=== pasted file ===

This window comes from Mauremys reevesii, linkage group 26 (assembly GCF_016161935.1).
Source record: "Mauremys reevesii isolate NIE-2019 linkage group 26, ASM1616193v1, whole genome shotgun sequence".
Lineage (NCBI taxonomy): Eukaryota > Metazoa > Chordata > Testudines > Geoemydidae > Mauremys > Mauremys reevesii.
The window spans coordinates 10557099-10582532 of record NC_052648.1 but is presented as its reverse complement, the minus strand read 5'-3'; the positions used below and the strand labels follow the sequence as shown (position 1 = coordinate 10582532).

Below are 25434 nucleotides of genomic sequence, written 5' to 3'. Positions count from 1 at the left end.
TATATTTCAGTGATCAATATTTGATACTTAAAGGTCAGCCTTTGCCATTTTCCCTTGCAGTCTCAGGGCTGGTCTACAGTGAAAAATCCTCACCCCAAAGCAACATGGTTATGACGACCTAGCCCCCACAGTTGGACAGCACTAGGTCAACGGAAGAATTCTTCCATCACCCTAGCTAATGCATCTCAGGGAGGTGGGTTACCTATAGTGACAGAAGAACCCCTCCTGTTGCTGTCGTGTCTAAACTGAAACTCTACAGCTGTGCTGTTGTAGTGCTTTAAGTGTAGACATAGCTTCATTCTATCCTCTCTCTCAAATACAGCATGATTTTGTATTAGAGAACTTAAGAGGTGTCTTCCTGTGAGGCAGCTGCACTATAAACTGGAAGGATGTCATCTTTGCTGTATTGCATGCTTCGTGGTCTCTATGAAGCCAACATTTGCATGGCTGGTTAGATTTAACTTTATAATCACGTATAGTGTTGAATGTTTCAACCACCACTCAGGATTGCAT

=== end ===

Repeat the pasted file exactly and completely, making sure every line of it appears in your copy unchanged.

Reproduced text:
This window comes from Mauremys reevesii, linkage group 26 (assembly GCF_016161935.1).
Source record: "Mauremys reevesii isolate NIE-2019 linkage group 26, ASM1616193v1, whole genome shotgun sequence".
Lineage (NCBI taxonomy): Eukaryota > Metazoa > Chordata > Testudines > Geoemydidae > Mauremys > Mauremys reevesii.
The window spans coordinates 10557099-10582532 of record NC_052648.1 but is presented as its reverse complement, the minus strand read 5'-3'; the positions used below and the strand labels follow the sequence as shown (position 1 = coordinate 10582532).

Below are 25434 nucleotides of genomic sequence, written 5' to 3'. Positions count from 1 at the left end.
TATATTTCAGTGATCAATATTTGATACTTAAAGGTCAGCCTTTGCCATTTTCCCTTGCAGTCTCAGGGCTGGTCTACAGTGAAAAATCCTCACCCCAAAGCAACATGGTTATGACGACCTAGCCCCCACAGTTGGACAGCACTAGGTCAACGGAAGAATTCTTCCATCACCCTAGCTAATGCATCTCAGGGAGGTGGGTTACCTATAGTGACAGAAGAACCCCTCCTGTTGCTGTCGTGTCTAAACTGAAACTCTACAGCTGTGCTGTTGTAGTGCTTTAAGTGTAGACATAGCTTCATTCTATCCTCTCTCTCAAATACAGCATGATTTTGTATTAGAGAACTTAAGAGGTGTCTTCCTGTGAGGCAGCTGCACTATAAACTGGAAGGATGTCATCTTTGCTGTATTGCATGCTTCGTGGTCTCTATGAAGCCAACATTTGCATGGCTGGTTAGATTTAACTTTATAATCACGTATAGTGTTGAATGTTTCAACCACCACTCAGGATTGCAT